Atlanta already has big intentions for Teague and, if he improves, will likely give him a pay raise from his rookie contract. Their assortment of role players has to progress somehow if they look to make a deep playoff push. Atlanta surprised a few heads despite their usual second round exit via Johnson’s inspired play, Teague’s unexpected output and their front line’s concerted effort on Dwight Howard in the quarterfinals. Cultivating the squad, unfortunately, will be a high wire act considering Joe’s due nearly $100 million over the next five years.

“Memories, don’t live like people do!!” © Mos Def

4. Orlando Magic — Orlando’s got some hefty books through 2012-13 with only three expiring contracts this summer: Jason Richardson, Jason Williams and Malik Allen. Gilbert’s a mere shadow of his former self even though he’ll make over $62 million by 2014. Otis Smith can only hope Agent Zero can find his way back to All-Star form. Hibachi, in reality, would be more effective in finding his way in their offensive schemes somehow.

Meanwhile, Hedo’s due about $33 million in the same time frame and also looks like he’s past his best days. Best believe Turkey’s Glue won’t opt out of his contract wherever he ends up. All this money spent on a squad with little chemistry means Dwight Howard has enough reasons to skip town. Let’s hope Superman’s next hometown will have good pizza and karaoke bars for the sake of Turkey’s Glue. Their deals compliment each other in a big trade since Dwight said he’ll explore free agency next summer. Orlando might as well find a fair deal involving those players unless the team manages to gel and get a decent backup center on the cheap.

5. Miami Heat — I tried to ignore these fools since they soak up so much media space nowadays. Too bad their financial situation begs discussion in terms of assessing their conceivable future. Three max contracts soak up nearly 60% of the roster’s salaries. Solid role players, at the same time, can’t come sooner to South Beach. They’ll likely have to come at the price of seeing Bosh, Wade or NorBel go unless Riley exchanges one star for another. The Water Heaters don’t have much leeway in trading pieces other than the trio. Besides, as seen in the Finals, their lacking supporting cast and inconsistent interior defense demands attention if they aim to win a title. Their team makeup won’t get it done as it stands and, in all likelihood, no teams are looking at Miami’s bench to contemplate a come-up. Ergo, one of musketeers has to go if they still can’t get over the hump season after season.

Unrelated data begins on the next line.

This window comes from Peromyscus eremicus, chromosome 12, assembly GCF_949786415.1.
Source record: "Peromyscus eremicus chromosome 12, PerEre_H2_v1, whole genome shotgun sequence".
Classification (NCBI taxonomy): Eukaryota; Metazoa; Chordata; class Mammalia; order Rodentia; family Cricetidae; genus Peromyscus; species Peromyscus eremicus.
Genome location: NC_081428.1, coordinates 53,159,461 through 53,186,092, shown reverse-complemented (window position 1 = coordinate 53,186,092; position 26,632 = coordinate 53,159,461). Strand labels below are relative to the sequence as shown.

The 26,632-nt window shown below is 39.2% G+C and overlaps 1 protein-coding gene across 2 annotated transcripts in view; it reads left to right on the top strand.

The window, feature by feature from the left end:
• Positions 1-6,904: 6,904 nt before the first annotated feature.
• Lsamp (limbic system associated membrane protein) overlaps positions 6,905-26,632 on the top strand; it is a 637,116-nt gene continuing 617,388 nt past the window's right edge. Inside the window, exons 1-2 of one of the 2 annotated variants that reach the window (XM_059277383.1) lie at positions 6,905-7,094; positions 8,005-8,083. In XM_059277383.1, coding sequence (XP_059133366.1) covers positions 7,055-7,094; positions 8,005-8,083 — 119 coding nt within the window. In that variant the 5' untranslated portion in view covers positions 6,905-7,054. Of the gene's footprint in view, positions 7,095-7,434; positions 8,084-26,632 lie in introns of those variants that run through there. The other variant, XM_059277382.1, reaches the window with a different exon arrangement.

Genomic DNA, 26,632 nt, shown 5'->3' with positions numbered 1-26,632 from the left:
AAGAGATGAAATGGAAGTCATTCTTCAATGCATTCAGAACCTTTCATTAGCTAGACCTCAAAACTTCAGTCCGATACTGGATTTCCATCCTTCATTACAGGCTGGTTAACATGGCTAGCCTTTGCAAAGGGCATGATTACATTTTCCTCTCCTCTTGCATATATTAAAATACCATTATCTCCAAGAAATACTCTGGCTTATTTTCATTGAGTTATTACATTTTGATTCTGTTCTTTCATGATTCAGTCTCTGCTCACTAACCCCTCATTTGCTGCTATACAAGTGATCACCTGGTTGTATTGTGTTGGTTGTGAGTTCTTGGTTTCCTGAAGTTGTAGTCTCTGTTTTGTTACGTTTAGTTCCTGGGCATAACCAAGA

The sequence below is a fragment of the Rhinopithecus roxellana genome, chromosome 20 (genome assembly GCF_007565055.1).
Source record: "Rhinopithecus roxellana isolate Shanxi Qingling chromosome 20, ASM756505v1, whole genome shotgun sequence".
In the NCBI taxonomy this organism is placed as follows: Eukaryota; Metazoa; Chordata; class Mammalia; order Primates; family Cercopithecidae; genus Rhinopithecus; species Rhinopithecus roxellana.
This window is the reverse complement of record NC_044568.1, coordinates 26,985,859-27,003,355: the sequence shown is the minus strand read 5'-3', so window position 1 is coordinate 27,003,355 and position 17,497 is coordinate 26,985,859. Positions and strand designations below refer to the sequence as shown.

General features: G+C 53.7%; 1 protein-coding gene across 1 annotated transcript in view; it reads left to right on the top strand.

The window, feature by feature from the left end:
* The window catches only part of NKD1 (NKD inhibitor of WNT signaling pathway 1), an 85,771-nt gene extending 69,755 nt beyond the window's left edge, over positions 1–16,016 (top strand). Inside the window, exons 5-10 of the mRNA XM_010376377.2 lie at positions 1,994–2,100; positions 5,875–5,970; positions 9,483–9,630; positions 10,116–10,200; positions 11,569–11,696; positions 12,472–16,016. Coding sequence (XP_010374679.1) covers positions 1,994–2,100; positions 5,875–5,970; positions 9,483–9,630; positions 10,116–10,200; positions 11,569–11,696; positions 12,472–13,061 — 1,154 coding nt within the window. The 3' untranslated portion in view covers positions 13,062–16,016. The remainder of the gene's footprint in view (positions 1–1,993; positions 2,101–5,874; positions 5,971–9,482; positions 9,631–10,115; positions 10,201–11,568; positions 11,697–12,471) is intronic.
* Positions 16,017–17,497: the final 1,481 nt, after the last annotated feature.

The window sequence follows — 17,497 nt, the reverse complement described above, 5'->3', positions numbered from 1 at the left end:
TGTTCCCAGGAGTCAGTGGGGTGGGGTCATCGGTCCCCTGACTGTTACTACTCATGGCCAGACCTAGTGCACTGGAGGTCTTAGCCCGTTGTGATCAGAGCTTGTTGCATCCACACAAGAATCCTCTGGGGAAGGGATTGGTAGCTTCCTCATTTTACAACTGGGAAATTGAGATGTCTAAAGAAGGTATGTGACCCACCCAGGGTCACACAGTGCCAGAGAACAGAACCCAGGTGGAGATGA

Popular consensus says Bosh has to pack his bags. Then again I’m not sold on many teams clamoring forf his skill set. This leaves Wade and James up for discussion. I’d personally ship James out if he doesn’t improve in a few years since Wade’s a better crunch time player. They play good two man basketball but their duties are redundant as long as James sports a wayward J and doesn’t develop a post/turnaround game. And I bet Tins got his glasses fogged up after reading that sentence.

6. Los Angeles Lakers — The Lakers’s starting line up has boatloads of talent. It’s also extremely top heavy in terms of payouts since it constitutes the majority of LA’s league leading $91 Million payroll.LA also has to endure Andrew Bynum’s seemingly yearly health problems with $31 Million owed through 2013 and their bench is still in shambles. A combination of Pau Gasol, Bynum and/or Lamar Odom are likely suspects when it comes to potential exports for you know who. The issues also lie in money tied up in Kobe owed upwards of $82 Million in the next three years and extra millions barely mid-level players like Luke Walton and Steve Blake.

A revamped front line and a deeper second string will go a long way for Kobe’s kids. The ball is in Mitch Kupchak’s court should he want to destroy and rebuild. LA, in honesty, may have had the wrong mentality and can do right with what they have. They’re also not getting any younger and will become predictable without incremental changes. Some new faces could remedy things quickly and get Los Angeles back in title contention. However, and this isn’t even a fiscal problem, I’m curious to see if Mike Brown will get along with some of the ball club’s bigger egos.